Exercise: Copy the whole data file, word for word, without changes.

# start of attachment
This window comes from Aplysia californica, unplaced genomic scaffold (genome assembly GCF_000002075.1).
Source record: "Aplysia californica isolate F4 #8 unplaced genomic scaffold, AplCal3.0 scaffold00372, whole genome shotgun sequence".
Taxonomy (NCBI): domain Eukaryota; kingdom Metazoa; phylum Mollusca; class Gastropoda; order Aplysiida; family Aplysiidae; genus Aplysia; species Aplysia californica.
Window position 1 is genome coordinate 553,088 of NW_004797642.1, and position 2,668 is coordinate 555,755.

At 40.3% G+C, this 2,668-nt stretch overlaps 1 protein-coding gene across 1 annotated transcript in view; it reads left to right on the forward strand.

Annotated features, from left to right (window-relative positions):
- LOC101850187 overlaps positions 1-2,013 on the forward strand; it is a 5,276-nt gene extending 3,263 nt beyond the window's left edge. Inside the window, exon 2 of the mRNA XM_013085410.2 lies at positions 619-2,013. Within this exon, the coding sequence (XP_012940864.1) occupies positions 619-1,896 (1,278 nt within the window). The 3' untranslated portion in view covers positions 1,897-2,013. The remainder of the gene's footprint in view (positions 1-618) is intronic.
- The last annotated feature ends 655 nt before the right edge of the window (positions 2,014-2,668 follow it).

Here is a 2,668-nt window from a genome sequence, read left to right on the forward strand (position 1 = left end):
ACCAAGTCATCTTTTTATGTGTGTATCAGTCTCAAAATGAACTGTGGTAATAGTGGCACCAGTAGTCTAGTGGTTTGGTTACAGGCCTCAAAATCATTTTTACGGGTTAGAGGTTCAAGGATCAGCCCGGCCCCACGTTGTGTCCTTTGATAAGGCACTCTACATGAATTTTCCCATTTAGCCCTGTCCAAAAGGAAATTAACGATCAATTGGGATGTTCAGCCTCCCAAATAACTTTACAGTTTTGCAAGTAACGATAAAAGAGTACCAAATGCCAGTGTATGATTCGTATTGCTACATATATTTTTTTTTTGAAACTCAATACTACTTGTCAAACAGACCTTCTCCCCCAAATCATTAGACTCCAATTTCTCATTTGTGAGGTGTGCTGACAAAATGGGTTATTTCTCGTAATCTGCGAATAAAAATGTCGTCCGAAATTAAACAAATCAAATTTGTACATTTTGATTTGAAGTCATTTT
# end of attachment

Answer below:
This window comes from Aplysia californica, unplaced genomic scaffold (genome assembly GCF_000002075.1).
Source record: "Aplysia californica isolate F4 #8 unplaced genomic scaffold, AplCal3.0 scaffold00372, whole genome shotgun sequence".
Taxonomy (NCBI): domain Eukaryota; kingdom Metazoa; phylum Mollusca; class Gastropoda; order Aplysiida; family Aplysiidae; genus Aplysia; species Aplysia californica.
Window position 1 is genome coordinate 553,088 of NW_004797642.1, and position 2,668 is coordinate 555,755.

At 40.3% G+C, this 2,668-nt stretch overlaps 1 protein-coding gene across 1 annotated transcript in view; it reads left to right on the forward strand.

Annotated features, from left to right (window-relative positions):
- LOC101850187 overlaps positions 1-2,013 on the forward strand; it is a 5,276-nt gene extending 3,263 nt beyond the window's left edge. Inside the window, exon 2 of the mRNA XM_013085410.2 lies at positions 619-2,013. Within this exon, the coding sequence (XP_012940864.1) occupies positions 619-1,896 (1,278 nt within the window). The 3' untranslated portion in view covers positions 1,897-2,013. The remainder of the gene's footprint in view (positions 1-618) is intronic.
- The last annotated feature ends 655 nt before the right edge of the window (positions 2,014-2,668 follow it).

Here is a 2,668-nt window from a genome sequence, read left to right on the forward strand (position 1 = left end):
ACCAAGTCATCTTTTTATGTGTGTATCAGTCTCAAAATGAACTGTGGTAATAGTGGCACCAGTAGTCTAGTGGTTTGGTTACAGGCCTCAAAATCATTTTTACGGGTTAGAGGTTCAAGGATCAGCCCGGCCCCACGTTGTGTCCTTTGATAAGGCACTCTACATGAATTTTCCCATTTAGCCCTGTCCAAAAGGAAATTAACGATCAATTGGGATGTTCAGCCTCCCAAATAACTTTACAGTTTTGCAAGTAACGATAAAAGAGTACCAAATGCCAGTGTATGATTCGTATTGCTACATATATTTTTTTTTTGAAACTCAATACTACTTGTCAAACAGACCTTCTCCCCCAAATCATTAGACTCCAATTTCTCATTTGTGAGGTGTGCTGACAAAATGGGTTATTTCTCGTAATCTGCGAATAAAAATGTCGTCCGAAATTAAACAAATCAAATTTGTACATTTTGATTTGAAGTCATTTT